- Grade Level: 2 - 3
- Paperback: 582 pages
- Publisher: Insight Press, San Francisco, CA; 3rd edition (2002)
- Language: English
- ISBN-10: 0935218084
- ISBN-13: 978-0935218084
- Product Dimensions: 6 x 1 x 8.8 inches
- Shipping Weight: 1.6 pounds (View shipping rates and policies)
- Average Customer Review: 54 customer reviews
- Amazon Best Sellers Rank: #110,704 in Books (See Top 100 in Books)
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Thinking Physics: Understandable Practical Reality Paperback – 2002
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If you purchase this book, do yourself a massive favor and immediately cut out and throw away the 20 or so sheets following the index. Do not look at, do not read these when you do so. A brilliant book is enormously tarnished by the author's non-physics, off-topic crazy-person rant at the end. Trust me, you don't want to read it, as it will affect how you perceive the actual physics content of the book. I wish I had never seen it - it knocked a six star book down to three and made it much harder to recommend to others.
With a presentation both unique and entertaining, Lewis Carroll Epstein's Thinking Physics has certainly claimed a rightful seat at the roundtable of wonderful didactic books. Every page poses a question that challenges the reader on his view of the physical world, and nearly every answer tears down the fallacies of his intuition. Socrates would have been proud of the format, with each new question expanding on concepts developed in earlier answers. One of the 1-star reviews mentioned a lack of organization. This criticism completely misses the point. It is NOT a textbook, so "obviously" it will lack some of the rigorous development of concepts and precise organization that you would expect in a physics text. It IS a popular physics book with lots of cartoony pictures that a kid in elementary school could both enjoy and understand. At the same time, the insights will help build anyone's physics intuition, regardless of age. I read this book when I was 30. I have since started going through problems in Kleppner and Kolenkow and some other more advanced texts, and I really think this book helped.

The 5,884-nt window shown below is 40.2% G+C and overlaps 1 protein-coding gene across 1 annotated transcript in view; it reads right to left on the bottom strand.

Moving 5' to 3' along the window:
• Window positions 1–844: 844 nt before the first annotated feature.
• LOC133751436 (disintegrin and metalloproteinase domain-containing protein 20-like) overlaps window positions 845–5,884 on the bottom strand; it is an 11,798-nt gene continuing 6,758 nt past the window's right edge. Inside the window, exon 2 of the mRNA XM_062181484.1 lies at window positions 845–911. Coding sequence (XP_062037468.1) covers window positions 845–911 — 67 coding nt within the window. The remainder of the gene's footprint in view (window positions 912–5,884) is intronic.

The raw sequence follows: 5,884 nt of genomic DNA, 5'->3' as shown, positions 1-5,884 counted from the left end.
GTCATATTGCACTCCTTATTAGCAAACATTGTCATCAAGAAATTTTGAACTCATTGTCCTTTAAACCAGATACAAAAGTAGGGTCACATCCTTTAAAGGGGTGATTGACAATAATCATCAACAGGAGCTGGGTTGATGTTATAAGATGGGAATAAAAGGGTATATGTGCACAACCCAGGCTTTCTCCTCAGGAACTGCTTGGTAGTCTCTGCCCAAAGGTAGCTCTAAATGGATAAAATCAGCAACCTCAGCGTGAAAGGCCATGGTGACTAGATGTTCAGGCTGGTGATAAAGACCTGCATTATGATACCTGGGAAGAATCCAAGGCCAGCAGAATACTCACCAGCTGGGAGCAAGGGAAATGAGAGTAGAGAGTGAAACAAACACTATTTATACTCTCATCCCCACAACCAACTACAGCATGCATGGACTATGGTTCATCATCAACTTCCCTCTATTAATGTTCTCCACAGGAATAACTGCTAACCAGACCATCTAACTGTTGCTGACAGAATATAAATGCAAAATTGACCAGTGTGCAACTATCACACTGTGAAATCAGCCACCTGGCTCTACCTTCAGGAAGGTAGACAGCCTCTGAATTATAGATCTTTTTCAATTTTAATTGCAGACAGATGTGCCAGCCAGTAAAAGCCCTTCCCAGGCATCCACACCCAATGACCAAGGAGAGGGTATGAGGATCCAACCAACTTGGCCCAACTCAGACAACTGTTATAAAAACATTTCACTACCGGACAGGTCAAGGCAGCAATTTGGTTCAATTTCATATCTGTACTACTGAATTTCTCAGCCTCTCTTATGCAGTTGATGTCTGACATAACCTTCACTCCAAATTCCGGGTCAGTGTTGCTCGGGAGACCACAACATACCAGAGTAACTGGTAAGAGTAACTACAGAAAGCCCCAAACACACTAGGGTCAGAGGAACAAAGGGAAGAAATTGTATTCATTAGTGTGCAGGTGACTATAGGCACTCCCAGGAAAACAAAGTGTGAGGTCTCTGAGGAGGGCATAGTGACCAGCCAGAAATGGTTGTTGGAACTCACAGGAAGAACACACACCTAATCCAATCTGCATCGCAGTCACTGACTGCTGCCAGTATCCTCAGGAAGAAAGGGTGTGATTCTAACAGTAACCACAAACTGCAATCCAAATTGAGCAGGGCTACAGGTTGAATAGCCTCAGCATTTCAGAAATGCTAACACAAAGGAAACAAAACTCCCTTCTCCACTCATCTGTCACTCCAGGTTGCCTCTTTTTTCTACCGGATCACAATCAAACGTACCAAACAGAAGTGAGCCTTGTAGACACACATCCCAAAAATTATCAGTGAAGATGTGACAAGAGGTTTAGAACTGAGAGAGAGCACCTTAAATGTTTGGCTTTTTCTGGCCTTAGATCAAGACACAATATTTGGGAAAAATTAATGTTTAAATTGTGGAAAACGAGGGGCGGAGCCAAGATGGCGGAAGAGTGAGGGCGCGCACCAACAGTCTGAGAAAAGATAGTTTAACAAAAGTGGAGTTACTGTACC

For a more traditional approach to "Understanding Physics," see the three volume set of the same name by Isaac Asimov written in 1966, so it is a bit dated, but it does have an index and clear chapter and section headings.
For example I was trying to learn more about the gravitational constant in Newton's law of gravitation. Nothing in Epstein's book.
Asimov, in Volume, 1-Motion, Sound, and Heat, has chapter on "Gravitation," and on pages 47-52, on "The Gravitational Constant."
Also highly recommended is:
"Instant Physics," (1995), by Tony Rothman, Ph.D., (which unfortunately is available only in pulp paperback- but it does have an index).
In "Instant Physics" Rothman presents Newton's three laws of motion in short, single, easy to understand sentences:
1. Law of Inertia: "An object travels at a constant velocity unless acted upon by an outside force;"
2. F=ma: "The force acting on an object is equal to the product of the object's mass and acceleration;"
3. "For every action there is an equal and opposite reaction."
Buy it and enjoy.